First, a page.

All HowTo's Linux Linux Administrators Redhat, Fedora and CentOS Linux Ubuntu, Mint & Debian Linux

A Single Volume Versus Multi-Volume Disk Layout On Linux

This article discussed the differences between a single volume (/boot + /) and a multi-volume (/boot + / + /var + …). Or to put it another way, one volume with everything on it versus several volumes for different directories. There’s plenty of arguments for both sides. We’re basing our discussion on the following diagram.

Note: I use phrases like “likely” throughout this article because disk space issues have unpredictable consequences. A system may become unstable or possibly just keep humming along. Factor that into the discussion below.

The above diagram shows three scenarios. In each case we’re not including the /boot volume.

  1. Single Volume = all directories exist on a single volume. If that volume becomes full, the OS will not be able to write to disk and the system will likely become unable to function as normal.
  2. Multi-volume with /var = all directories exist in a single volume except the /var directory – which has its own volume. If the / volume fills up, the OS will be unstable. If the /var volume fills up, the OS may become unstable (and the applications running on the server may too) as there’s more than just logs in the /var directory, such as any databases or web directories. The only exception would be where the /var volume houses only non-critical data, but that’s not the case on a typical Linux system.
  3. Multi-volume with /var/lib, /var/log, /var/www = all directories exist on a single volume with the exceptions of the /var/lib, /var/log, /var/www directories which each exist on their own volumes. If /var/lib fills up, any databases (and other things) will be unstable. If /var/log fills up, the system will no longer wrote log files to disk. If /var/www fills up, any web servers will likely be unstable. But the OS has the greatest chance of remaining stable for maintenance – even though the applications (the reason for the server existing) will likely be impacted.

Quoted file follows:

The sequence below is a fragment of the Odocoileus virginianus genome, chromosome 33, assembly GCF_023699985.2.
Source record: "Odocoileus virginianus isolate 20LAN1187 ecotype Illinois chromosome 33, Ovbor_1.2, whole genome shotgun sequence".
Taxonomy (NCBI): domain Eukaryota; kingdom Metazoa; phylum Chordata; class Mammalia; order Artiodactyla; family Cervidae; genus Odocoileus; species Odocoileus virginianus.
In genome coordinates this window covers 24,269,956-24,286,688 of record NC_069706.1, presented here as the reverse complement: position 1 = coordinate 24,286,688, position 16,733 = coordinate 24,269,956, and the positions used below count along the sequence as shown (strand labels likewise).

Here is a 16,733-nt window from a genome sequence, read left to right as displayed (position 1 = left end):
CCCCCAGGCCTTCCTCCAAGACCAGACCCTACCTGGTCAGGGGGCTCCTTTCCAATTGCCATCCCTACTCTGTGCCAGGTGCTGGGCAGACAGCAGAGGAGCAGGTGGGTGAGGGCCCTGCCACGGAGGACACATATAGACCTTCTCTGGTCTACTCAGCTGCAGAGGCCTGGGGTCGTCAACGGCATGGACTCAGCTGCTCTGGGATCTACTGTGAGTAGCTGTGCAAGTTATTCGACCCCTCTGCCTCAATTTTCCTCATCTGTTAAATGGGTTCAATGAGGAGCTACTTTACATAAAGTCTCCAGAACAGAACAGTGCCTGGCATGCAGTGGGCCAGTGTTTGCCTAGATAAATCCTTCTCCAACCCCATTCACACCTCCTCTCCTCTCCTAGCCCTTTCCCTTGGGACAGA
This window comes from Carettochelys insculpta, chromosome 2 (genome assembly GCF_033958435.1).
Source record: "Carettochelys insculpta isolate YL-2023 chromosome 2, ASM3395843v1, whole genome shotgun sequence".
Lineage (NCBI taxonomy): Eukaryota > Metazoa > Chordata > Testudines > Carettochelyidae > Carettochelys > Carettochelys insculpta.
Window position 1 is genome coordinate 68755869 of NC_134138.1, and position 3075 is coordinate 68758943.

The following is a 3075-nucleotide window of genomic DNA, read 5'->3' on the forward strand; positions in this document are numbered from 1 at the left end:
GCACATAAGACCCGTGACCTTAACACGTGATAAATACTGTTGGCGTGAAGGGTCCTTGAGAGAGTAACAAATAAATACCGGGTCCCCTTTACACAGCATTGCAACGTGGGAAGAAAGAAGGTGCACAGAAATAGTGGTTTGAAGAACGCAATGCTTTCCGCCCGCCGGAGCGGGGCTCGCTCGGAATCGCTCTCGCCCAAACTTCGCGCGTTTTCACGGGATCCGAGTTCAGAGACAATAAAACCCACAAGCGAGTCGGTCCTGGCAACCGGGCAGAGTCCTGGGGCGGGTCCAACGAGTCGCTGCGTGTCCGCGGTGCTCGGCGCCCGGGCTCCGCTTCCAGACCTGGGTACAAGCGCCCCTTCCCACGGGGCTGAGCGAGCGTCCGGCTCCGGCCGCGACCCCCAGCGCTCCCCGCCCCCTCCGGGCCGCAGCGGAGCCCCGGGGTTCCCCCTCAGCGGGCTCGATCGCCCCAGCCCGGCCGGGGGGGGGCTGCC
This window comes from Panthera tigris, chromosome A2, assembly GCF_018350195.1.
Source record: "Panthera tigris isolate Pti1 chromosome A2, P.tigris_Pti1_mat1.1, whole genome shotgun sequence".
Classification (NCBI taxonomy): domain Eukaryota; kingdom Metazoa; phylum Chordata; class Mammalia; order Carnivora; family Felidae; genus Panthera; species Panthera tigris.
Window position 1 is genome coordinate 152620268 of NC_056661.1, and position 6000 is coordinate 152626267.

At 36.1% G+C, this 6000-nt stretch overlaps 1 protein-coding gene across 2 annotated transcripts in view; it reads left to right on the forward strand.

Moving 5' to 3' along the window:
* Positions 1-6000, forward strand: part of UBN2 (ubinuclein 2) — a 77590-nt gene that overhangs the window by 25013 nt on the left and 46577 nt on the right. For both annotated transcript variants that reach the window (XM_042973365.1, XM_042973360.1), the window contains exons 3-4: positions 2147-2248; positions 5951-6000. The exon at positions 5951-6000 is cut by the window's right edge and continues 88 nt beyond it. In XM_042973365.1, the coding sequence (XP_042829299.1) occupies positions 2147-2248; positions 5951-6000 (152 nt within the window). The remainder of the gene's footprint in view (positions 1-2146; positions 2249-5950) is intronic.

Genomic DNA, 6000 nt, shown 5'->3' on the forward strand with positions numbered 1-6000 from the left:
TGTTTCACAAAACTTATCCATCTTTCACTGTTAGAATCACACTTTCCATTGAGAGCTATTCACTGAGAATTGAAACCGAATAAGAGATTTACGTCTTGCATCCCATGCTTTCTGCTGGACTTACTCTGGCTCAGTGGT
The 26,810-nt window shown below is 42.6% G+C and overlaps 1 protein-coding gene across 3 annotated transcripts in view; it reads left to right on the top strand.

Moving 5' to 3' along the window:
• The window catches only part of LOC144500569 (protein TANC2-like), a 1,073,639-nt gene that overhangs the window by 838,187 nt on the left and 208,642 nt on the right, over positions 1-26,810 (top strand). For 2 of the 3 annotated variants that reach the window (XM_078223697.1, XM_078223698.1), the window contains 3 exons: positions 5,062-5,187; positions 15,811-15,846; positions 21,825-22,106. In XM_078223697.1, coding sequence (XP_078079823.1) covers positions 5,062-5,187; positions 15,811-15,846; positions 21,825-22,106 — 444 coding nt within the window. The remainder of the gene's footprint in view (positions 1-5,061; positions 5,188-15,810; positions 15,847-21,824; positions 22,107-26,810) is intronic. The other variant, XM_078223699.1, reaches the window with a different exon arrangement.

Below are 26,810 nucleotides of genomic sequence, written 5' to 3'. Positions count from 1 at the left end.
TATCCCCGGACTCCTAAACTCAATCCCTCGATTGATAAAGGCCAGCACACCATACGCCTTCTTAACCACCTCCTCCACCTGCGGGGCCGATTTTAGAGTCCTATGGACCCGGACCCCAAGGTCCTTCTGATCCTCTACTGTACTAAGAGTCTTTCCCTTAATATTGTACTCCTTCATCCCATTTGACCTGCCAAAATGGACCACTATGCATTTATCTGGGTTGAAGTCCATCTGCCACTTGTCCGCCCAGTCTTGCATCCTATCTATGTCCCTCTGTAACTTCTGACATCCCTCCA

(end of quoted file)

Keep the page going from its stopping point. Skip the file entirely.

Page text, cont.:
Scenarios compared:

  1. In scenario 1, the OS (if formatted with EXT4) will have 5% of the allocatable storage reserved for the root user by default. So the system may become unstable if the disk is full, but maintenance should still be possible. In the event of a disk filling up without the sysadmin being aware, the sysadmin can add more disk space and expand the volume to include the new disk space.
  2. In scenario 2, the OS will still likely become unstable if either of the / or /var volumes fill up. A situation where this scenario is an improvement over scenario 1 might be where the server does not host a database, a web server, or logs (possibly sending the logs to another logging server) and performs some other function not requiring the /var directory at all. It’s hard to think of such a situation.
  3. In scenario 3, the OS has the greatest chance of remaining stable if the volume being filled is /var/log and not any others. It would mean logs would not be written (which is very bad) but the OS might remain stable regardless.

Space is an issue:

Scenario 1 utilizes disk space most efficiently. Combining this with thin provisioned disks (at the hypervisor level) will give the best disk space utilization outcomes. However, thin provisioned disks perform less well when compared to thick provisioned disks. This scenario also provides the most simple configuration for continued maintenance as there’s only a single volume to manage.

Performance is an issue:

Scenario 3 is best for performance when combined with thick provisioned disks (at the hypervisor level). However, it’s less efficient with disk space utilization. This scenario is more complex to maintain over time as there’s more volumes to consider. It’s not hard to maintain, but less simple than scenario 1.

Combining scenario 1 and 3:

This happens often. A system is built with a single volume and later it’s determined better to split the /something onto a different volume. This could be to house a database, web site, to encrypt a special area of storage, or some other reason. The idea is simple; add a disk of the appropriate type/size and mount it over the top of an existing directory. This is not efficient for disk storage utilization because the data being mounted over still exists.

What are people doing in production?:

The Ubuntu machines on AWS default to a single volume. So one might argue scenario 1 is “incredibly” common. Ubuntu (when installing locally) defaults to a single volume too – although it can be modified at installation time – obviously. Given the choice, I opt for scenario 1 to keep things simple, use disk space most efficiently, and make life easier for the next technician.



Leave a Reply

Your email address will not be published. Required fields are marked *